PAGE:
A survivor talks about how she dealt with her anxiety and depression as a caregiver
I am every woman – a professional who thrives on teaching, pushing the boundaries and nurturing young minds, an individual who plays multiple societal roles, an armchair traveler, who is now starting to actually travel more often, and a reluctant subscriber to free will. In addition, I’ve been plagued by depression and anxiety issues all my life, which have sometimes, been debilitating.
I’ve never had an opportunity for a resolution – every breakdown has necessitated "putting things to bed right then," rather than dwelling over matters and seeking help. I don’t blame my immediate support system – I grew up in early '80s and '90s India (my teen years and 20s), when depression and anxiety were equated with madness, leaving little scope for seeking help. However, about two years ago, I was thrust into a life-changing situation – some important people in my life were diagnosed with life-threatening conditions in quick succession, and I was forced into the role of either primary or a secondary caregiver. During the day, mundane tasks would occupy me – bill settlements, instructions, and doctors’ appointments. At night, a thick coil of fear would firmly bind me and refuse to let go. My own anxiety issues, coupled with the need to stay strong, ate me from the inside. I had a dual battle to fight.
Many of us have been catapulted into the role of a caregiver under sudden and adverse circumstances. While the primary victim of an illness or accident becomes the center of attention for friends and family, the caregiver lurks in the shadows, battle-weary, and dealing with complex emotions.
A caregiver is the primary interface for medical professionals, the family circle, well-meaning friends, and financial entities (including insurance companies). Yet, the expectation is that the caregiver must handle the situation with a degree of composure, without a thought for their own concerns, health or uncertainty. In my case, my inability to forge through everything, coupled with own emotional issues made me a lesser person, sometimes to others, sometimes in my own mind.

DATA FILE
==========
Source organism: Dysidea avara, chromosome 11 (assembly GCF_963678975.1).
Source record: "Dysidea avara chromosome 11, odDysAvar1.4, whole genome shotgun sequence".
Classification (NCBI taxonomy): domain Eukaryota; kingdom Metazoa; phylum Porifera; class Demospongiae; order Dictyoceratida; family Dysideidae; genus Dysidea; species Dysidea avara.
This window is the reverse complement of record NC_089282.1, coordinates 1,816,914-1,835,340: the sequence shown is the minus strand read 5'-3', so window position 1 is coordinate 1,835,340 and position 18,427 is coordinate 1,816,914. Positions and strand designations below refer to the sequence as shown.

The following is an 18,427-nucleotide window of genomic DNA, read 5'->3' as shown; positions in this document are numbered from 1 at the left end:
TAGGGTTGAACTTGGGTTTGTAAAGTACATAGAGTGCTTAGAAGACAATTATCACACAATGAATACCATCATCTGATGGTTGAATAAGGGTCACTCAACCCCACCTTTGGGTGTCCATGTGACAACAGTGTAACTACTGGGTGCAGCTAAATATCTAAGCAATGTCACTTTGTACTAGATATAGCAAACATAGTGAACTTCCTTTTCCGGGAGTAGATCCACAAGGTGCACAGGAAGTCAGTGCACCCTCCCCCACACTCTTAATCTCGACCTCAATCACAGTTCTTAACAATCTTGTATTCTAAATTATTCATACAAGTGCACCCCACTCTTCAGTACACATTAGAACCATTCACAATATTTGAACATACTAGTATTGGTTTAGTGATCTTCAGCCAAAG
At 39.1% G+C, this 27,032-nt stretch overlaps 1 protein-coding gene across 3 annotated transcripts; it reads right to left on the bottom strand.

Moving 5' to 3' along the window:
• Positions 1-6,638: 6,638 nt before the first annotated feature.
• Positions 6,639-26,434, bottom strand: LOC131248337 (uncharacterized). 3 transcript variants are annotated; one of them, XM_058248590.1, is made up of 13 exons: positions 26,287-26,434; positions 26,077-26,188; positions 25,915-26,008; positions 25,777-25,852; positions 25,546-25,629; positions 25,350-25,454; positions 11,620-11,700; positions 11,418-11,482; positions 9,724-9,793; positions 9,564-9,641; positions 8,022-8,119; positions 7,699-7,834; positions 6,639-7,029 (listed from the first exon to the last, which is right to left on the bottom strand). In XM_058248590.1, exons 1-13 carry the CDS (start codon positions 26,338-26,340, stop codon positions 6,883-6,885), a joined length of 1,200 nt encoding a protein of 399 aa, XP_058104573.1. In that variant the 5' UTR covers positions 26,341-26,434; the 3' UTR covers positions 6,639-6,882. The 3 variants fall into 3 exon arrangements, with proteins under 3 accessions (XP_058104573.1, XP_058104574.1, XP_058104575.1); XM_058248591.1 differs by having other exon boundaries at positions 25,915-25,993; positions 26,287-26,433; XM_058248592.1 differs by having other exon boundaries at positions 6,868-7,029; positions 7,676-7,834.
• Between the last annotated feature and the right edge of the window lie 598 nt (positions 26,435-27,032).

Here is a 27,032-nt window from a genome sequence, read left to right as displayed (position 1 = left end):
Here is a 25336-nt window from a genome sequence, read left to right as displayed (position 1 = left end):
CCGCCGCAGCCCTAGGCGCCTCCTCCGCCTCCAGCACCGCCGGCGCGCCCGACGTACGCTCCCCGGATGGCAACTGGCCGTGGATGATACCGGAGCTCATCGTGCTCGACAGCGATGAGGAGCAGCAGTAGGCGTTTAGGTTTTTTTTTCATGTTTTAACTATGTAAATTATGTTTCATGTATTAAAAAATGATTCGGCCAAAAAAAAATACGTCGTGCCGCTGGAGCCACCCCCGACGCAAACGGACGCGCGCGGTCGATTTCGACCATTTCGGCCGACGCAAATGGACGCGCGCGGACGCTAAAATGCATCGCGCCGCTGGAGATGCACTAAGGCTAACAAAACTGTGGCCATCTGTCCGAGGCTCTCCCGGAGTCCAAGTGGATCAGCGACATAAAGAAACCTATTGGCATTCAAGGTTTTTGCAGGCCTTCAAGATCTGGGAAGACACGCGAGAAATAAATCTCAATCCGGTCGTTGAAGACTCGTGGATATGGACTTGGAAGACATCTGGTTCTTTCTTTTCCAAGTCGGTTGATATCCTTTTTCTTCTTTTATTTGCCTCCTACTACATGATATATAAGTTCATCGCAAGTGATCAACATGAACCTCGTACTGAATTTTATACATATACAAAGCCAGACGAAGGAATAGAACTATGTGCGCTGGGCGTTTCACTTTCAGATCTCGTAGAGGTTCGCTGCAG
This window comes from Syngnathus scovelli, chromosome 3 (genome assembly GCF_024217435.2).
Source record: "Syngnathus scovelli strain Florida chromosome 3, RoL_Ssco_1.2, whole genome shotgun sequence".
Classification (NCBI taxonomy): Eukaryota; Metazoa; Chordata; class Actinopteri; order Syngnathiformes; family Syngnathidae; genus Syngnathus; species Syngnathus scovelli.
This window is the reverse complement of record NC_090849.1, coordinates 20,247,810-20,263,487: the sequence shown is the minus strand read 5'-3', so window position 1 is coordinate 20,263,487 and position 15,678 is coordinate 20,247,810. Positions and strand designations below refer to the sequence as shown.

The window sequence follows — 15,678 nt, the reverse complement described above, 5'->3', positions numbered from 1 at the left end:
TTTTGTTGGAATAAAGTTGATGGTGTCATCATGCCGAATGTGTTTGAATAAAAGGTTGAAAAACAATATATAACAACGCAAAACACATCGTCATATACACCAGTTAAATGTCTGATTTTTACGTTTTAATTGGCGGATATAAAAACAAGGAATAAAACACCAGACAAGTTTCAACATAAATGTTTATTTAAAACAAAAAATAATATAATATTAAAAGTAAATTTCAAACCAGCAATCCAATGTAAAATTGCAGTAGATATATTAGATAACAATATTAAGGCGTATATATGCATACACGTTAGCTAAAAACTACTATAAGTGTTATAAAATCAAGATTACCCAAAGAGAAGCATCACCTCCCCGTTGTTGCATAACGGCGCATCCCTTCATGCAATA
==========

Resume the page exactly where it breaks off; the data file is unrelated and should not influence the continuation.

However, I slowly clawed my way back, thanks to my circle of care, an honest assessment and articulation of who I am as a person, and demanding happiness and dignity every single day. In practice, here are some tips that helped:
Comfort with medical care providers
It took me a long time to realize that a doctor is a service provider, and is on equal footing with service seekers. Doctors come in all stripes. I have most respect for those who don’t say much, have a calm demeanor, and project the image that I can place my life, or the life of a loved one, in their hands. More often than not, I’ve encountered medical professionals who are extremely competent, yet brusque. As a caregiver, I once suggested switching a doctor after a rather morbid interaction. However, the person I was caring for was comfortable with that doctor, so once I was sure that my loved one was being taken care of, I stopped accompanying them to meet that doctor.
Dealing with blank noise
It is natural for people to visit someone recovering from an illness, and their caregivers. There are those who care, and then there are random people who reassure you that someone else has had it worse. A good friend had a novel trick to deal with this – she would metaphorically switch on a favorite song in her mind to drown out the blank noise.